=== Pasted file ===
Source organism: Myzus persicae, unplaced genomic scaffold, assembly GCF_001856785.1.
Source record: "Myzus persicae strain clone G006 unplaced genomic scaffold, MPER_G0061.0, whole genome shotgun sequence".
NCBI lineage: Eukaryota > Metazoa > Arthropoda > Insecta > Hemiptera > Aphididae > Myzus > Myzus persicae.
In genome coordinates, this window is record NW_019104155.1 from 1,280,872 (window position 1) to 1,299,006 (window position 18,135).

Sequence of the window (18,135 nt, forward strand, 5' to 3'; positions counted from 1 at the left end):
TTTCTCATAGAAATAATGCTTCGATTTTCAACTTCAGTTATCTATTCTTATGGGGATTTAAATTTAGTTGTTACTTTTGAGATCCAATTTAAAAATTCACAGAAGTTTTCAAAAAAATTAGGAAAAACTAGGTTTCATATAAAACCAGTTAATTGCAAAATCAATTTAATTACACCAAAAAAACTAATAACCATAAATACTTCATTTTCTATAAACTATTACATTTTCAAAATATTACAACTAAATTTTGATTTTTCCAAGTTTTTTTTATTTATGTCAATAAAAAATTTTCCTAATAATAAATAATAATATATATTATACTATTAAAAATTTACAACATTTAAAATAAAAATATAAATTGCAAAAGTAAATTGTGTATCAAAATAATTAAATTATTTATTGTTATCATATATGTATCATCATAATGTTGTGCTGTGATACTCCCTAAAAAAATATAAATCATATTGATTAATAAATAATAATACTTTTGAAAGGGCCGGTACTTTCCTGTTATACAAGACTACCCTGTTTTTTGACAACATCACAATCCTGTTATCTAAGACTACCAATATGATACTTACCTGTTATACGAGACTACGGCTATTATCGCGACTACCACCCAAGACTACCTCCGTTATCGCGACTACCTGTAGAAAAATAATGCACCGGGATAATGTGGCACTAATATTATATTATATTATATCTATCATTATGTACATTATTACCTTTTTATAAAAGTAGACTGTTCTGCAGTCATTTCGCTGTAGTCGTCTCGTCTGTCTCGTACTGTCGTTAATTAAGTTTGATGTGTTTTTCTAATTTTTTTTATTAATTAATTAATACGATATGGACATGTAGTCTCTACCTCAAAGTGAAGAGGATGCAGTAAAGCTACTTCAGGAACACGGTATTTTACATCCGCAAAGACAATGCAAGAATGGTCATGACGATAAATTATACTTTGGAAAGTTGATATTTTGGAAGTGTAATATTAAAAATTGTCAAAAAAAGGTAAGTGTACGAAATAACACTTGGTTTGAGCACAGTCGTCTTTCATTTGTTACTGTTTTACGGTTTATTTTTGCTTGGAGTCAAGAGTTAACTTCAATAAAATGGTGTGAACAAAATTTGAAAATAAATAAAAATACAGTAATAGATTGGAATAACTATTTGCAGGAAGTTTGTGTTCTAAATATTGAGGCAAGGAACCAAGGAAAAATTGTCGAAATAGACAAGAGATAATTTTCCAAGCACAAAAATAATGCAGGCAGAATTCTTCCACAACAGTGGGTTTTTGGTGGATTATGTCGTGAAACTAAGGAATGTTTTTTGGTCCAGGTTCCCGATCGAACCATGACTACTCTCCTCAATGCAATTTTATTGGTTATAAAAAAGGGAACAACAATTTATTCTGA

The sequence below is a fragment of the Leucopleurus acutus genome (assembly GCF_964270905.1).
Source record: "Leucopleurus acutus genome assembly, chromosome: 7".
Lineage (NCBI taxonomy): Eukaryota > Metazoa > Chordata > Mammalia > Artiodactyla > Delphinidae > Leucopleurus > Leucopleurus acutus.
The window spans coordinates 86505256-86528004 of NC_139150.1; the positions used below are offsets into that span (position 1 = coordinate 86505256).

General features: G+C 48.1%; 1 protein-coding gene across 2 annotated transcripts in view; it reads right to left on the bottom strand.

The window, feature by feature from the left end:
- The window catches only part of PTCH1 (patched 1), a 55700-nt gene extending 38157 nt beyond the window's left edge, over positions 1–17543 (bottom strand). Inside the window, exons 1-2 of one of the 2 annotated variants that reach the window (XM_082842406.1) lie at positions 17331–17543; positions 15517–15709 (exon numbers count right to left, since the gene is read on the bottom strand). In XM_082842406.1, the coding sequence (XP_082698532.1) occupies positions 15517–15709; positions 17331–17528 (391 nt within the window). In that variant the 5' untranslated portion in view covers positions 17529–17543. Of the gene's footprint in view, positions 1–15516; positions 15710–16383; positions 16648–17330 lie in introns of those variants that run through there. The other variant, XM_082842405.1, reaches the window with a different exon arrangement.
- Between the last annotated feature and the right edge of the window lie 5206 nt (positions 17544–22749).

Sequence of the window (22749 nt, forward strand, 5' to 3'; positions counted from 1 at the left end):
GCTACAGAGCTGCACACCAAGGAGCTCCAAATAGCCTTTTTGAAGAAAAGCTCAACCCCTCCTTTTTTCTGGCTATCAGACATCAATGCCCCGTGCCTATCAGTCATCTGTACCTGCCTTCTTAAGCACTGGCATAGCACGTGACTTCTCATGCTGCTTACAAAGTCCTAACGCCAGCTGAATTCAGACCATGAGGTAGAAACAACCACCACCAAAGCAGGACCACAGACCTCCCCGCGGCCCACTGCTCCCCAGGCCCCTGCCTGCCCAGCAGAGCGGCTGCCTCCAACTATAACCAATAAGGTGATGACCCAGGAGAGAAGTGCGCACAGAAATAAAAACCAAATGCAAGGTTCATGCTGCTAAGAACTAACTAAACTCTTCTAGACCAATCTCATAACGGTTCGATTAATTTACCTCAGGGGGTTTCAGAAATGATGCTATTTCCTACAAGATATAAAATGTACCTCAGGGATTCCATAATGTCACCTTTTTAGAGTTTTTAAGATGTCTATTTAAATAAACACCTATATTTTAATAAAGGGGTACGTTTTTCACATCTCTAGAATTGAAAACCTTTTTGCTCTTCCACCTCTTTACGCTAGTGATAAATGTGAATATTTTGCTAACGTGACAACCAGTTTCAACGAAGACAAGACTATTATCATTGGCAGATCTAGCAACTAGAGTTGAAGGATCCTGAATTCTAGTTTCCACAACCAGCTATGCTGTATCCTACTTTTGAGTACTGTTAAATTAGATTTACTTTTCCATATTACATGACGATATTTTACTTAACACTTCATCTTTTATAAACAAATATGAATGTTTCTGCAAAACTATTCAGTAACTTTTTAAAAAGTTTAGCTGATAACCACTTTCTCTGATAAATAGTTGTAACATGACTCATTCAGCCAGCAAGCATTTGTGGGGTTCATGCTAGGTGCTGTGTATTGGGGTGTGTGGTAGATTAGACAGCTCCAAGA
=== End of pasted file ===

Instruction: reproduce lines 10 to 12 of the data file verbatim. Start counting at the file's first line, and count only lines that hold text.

The window spans coordinates 86505256-86528004 of NC_139150.1; the positions used below are offsets into that span (position 1 = coordinate 86505256).

General features: G+C 48.1%; 1 protein-coding gene across 2 annotated transcripts in view; it reads right to left on the bottom strand.

The window, feature by feature from the left end: